The larger Helsinki also renowned Helsinki Metropolitan Area constitutes of the Helsinki cities, Kauniainen and the Vantaa. This region has a dominant position in the Finland real estate sector that accommodates about 25 percent of the Finnish population while at the same time creating more than a third of the entire job positions in the country. The sector delivers slightly above one-third of the country's GDP. The proportion of the private sector employment opportunity is also significantly larger than any other region in Finland. The world economy has a major effect on the Fin's Helsinki regional growth than any other region. This implies that majority of the foreign investments in Finland takes place in the Helsinki area. From property investments point of view, the central location of Helsinki is the most desirable area of investment with not only wherewithal but also more attractive returns than other parts of Finland (Lumme&Suomi, 2013, p 77).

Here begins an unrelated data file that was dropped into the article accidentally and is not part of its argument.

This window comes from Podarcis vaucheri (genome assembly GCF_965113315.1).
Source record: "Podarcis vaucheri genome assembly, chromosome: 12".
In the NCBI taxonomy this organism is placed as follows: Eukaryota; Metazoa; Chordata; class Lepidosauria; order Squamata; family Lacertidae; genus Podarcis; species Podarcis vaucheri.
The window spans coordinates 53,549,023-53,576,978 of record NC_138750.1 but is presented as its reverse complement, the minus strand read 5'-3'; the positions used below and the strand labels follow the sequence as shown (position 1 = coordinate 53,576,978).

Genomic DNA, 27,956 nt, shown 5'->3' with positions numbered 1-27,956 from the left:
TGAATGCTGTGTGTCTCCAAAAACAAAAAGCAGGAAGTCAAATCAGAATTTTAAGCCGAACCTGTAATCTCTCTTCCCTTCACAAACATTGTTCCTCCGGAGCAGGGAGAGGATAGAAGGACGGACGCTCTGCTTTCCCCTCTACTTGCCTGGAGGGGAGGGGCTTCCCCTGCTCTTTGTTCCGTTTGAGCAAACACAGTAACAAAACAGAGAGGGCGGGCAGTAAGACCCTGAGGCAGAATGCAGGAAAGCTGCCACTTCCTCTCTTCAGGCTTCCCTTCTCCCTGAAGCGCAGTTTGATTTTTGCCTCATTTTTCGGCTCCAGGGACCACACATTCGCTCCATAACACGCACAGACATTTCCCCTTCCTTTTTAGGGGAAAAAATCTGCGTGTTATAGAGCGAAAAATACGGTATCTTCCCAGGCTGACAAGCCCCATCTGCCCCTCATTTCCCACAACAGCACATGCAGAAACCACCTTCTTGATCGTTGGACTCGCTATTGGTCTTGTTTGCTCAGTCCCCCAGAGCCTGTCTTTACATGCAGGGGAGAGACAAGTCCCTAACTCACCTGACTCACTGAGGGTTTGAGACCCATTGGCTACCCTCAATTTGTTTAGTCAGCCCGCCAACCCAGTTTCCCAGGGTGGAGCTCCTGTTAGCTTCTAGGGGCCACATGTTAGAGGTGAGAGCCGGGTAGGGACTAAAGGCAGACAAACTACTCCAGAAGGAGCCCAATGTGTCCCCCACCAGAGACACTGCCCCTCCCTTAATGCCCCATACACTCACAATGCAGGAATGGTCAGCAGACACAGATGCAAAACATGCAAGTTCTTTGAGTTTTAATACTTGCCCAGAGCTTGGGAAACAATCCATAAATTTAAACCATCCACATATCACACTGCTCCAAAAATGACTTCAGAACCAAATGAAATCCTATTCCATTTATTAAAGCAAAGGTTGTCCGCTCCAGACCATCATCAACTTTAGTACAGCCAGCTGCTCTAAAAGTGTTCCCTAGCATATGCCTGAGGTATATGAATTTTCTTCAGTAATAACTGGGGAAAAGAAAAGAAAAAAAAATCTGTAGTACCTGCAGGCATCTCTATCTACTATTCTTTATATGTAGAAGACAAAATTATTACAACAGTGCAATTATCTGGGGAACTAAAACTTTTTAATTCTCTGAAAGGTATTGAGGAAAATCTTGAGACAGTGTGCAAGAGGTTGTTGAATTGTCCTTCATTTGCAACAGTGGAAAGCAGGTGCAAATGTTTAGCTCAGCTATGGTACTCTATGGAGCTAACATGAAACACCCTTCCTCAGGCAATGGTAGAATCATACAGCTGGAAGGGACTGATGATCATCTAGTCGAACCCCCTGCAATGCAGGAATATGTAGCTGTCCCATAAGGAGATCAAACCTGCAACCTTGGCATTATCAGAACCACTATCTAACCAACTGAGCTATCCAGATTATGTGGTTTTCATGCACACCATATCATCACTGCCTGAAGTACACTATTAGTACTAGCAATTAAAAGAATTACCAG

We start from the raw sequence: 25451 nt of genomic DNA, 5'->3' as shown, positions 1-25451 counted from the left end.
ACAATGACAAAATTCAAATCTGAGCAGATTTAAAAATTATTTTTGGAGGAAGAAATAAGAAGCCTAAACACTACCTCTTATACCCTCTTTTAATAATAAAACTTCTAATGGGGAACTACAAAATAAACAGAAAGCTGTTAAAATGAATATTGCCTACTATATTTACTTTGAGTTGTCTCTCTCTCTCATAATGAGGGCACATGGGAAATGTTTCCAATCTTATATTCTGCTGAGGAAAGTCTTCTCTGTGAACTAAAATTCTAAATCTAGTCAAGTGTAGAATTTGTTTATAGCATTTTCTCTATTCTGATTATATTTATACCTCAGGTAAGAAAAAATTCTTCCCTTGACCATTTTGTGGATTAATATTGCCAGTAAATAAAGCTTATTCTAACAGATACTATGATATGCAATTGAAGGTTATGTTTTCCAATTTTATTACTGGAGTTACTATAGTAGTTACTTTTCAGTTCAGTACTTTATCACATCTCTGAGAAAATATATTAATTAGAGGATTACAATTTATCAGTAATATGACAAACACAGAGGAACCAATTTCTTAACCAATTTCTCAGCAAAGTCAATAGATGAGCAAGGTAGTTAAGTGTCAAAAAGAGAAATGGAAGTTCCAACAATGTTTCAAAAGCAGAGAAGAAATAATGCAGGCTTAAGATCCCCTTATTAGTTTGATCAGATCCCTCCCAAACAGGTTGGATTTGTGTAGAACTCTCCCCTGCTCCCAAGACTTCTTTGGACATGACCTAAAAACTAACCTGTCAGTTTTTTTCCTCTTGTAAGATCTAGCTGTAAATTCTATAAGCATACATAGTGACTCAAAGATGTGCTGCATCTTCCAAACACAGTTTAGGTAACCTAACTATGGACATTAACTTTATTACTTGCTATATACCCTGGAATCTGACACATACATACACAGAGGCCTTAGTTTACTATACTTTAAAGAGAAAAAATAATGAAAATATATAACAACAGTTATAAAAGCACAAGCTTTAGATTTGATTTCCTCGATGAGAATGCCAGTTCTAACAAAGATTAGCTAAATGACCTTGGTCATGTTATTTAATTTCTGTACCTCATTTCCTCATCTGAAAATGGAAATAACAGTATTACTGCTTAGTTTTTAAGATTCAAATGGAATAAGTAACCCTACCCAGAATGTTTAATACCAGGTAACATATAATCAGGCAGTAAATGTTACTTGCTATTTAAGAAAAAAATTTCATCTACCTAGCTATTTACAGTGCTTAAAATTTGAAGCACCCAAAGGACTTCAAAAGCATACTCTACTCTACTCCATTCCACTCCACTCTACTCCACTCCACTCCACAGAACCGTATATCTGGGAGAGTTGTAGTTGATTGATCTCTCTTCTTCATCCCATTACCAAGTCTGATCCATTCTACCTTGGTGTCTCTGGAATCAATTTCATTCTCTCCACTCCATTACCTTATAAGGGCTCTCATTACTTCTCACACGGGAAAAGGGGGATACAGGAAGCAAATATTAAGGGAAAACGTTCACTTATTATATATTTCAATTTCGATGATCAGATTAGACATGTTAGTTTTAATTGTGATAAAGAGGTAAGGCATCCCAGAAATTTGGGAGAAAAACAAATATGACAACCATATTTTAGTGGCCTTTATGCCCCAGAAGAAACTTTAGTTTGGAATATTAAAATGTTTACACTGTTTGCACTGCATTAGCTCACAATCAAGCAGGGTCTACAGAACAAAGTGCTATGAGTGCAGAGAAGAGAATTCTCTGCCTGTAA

However, other investments also take place outside Helsinki. If one is interested in buying property past Helsinki, the local real estate agents contain any property data regarding the different regions of the country where aspects of attractiveness can be traced and undertaken for decision-making issues. The agents also provide good advice regarding some of the best investments prospects by size, location, and types of property. Furthermore, it has been shown that language is not a critical aspect of investment consideration in Finland. In general, Finland real estate investment sector has been identified as an efficient, ethical, and straightforward. This aspect makes it quite attractive to the overseas investment in addition to the local investments compared to other regions like Manhattan. In many sectors such as Manhattan, there are high-pressure affairs, and valuable considerations are fundamental factors that make investment quite challenging for both local and international parties (Lumme&Suomi, 2013, p 78).